So, you’re planning a trip to Cuba. You’ve short-listed your top picks for where to go and what to do. But you still have some unanswered questions. To help, we’ve put together a list of our most commonly asked questions and got our Cuba travel specialists to give you their advice.


How much should I budget for per day?

On average you’ll spend around £30-50 per person per day for food, drinks, tips and petrol if you’re on a self-drive trip. On average you should expect to pay £5 for lunch, £10 for dinner and a nice cold beer will set you back a meagre £3. The average price for a full tank of petrol is around £45.

Do I have to tip in Cuba?

Tipping isn’t compulsory, but you may feel obligated to as there is a tipping culture in Cuba. Taxi drivers, restaurant staff and hotel staff generally receive a 10% tip. You might want to tip a little extra if you’ve received particularly good service. Have more questions about money matters in Cuba? Here’s some more useful information to help.

What’s the food like?

Cuba isn’t exactly known for its culinary delights, but this is changing and it’s increasingly possible to find some really delicious meals. That said, you do need to travel with an open mind and have fairly low expectations. Meals can be bland, and you will be faced with a limited choice when you eat out. If you’re staying in casa accommodation, the quality of food cooked and prepared by your hosts is much better than most restaurants or hotels. Your host will go to local markets to source the best ingredients for your yummy home-cooked meals.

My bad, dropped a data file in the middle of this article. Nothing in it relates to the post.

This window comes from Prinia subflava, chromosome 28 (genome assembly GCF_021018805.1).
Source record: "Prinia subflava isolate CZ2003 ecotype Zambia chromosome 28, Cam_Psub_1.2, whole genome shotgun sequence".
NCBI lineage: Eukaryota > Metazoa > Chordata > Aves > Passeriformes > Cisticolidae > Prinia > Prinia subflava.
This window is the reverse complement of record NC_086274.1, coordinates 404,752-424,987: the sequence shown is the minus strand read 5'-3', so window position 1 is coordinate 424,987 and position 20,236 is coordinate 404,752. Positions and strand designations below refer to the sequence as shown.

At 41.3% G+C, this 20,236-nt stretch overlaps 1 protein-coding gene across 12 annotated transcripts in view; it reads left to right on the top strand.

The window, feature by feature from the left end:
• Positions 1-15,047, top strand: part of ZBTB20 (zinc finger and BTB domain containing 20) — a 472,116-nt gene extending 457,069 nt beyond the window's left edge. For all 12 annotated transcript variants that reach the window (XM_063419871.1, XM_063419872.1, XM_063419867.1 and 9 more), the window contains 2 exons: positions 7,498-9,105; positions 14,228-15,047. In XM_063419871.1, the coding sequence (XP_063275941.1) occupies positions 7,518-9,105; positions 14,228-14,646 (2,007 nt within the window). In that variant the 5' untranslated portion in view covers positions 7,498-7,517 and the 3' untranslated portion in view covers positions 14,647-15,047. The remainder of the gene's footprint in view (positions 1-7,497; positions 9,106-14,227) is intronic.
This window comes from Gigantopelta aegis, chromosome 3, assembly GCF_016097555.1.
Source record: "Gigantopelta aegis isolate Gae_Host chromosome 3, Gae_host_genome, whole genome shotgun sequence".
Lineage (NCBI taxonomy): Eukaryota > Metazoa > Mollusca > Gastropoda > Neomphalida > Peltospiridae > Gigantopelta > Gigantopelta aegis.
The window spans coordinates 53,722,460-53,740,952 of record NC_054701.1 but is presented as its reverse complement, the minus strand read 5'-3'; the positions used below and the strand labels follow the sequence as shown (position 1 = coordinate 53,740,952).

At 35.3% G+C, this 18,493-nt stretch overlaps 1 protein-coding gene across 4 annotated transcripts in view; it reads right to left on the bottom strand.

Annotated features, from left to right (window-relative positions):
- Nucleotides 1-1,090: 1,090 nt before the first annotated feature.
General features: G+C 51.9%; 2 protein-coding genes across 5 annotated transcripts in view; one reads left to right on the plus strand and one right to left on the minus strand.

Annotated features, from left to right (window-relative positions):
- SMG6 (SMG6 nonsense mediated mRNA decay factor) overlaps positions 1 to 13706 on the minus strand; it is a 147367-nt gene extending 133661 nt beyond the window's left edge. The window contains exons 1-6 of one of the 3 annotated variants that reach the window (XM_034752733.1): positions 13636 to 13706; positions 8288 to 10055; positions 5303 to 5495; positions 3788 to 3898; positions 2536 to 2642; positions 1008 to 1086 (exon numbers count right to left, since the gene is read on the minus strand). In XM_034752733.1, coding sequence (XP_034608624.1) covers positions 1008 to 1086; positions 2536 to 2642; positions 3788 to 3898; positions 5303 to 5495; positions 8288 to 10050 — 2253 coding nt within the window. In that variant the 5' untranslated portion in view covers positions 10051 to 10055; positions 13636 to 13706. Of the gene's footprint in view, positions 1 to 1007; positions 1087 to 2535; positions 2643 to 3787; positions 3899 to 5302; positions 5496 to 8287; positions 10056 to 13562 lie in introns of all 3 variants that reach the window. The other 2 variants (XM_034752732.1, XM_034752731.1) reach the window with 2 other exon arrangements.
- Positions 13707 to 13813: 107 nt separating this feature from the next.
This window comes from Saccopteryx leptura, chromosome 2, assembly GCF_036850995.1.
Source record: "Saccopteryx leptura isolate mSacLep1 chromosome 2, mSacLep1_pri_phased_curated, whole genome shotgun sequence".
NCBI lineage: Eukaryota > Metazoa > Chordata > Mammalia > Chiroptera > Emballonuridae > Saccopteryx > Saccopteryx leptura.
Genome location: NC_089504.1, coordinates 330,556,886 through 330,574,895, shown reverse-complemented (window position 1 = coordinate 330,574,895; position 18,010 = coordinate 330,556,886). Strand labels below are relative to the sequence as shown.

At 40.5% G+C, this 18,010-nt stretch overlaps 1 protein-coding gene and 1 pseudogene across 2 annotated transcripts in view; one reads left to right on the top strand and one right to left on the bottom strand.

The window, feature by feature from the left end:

Should I take some gifts for my casa host?

We think it’s a nice idea to take your casa host a gift when you visit but you don’t have to. Small tokens such as toiletries, tights, clothing items, or children’s toys and books, for example, would be kindly received. Alternatively, you could give your casa host a monetary tip at the end of your stay if you feel you have received some great service. Here’s why we think you should stay in a Cuba casa.

Why can’t group transfers pick me up from my casa?

It’s actually illegal for government-run group transfers to collect passengers from private homes in Cuba, so we arrange a central pick-up location for your onward transfer. You can either walk or take a taxi to your meeting point and it’s always a good idea to arrive at least 15 minutes early.


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Speak to our Cuba specialist, Ross

"One of my favourite things about travelling in Cuba is simply watching life on the streets; kids playing football, old friends having a game of chess, salsa music lingering in the air. It's not hard to fall under Cuba's spell."

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